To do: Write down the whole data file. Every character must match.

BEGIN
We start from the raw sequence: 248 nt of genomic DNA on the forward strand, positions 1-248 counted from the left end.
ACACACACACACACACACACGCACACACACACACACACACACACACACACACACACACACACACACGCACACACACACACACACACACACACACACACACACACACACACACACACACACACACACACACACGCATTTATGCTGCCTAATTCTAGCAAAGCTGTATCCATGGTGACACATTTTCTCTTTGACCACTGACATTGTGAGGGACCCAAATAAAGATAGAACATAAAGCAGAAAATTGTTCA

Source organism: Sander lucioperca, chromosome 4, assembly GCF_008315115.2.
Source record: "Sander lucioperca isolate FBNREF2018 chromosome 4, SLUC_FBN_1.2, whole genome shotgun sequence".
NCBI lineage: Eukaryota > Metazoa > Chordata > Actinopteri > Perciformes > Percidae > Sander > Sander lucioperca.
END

We start from the raw sequence: 248 nt of genomic DNA on the forward strand, positions 1-248 counted from the left end.
ACACACACACACACACACACGCACACACACACACACACACACACACACACACACACACACACACACGCACACACACACACACACACACACACACACACACACACACACACACACACACACACACACACACACGCATTTATGCTGCCTAATTCTAGCAAAGCTGTATCCATGGTGACACATTTTCTCTTTGACCACTGACATTGTGAGGGACCCAAATAAAGATAGAACATAAAGCAGAAAATTGTTCA

Source organism: Sander lucioperca, chromosome 4, assembly GCF_008315115.2.
Source record: "Sander lucioperca isolate FBNREF2018 chromosome 4, SLUC_FBN_1.2, whole genome shotgun sequence".
NCBI lineage: Eukaryota > Metazoa > Chordata > Actinopteri > Perciformes > Percidae > Sander > Sander lucioperca.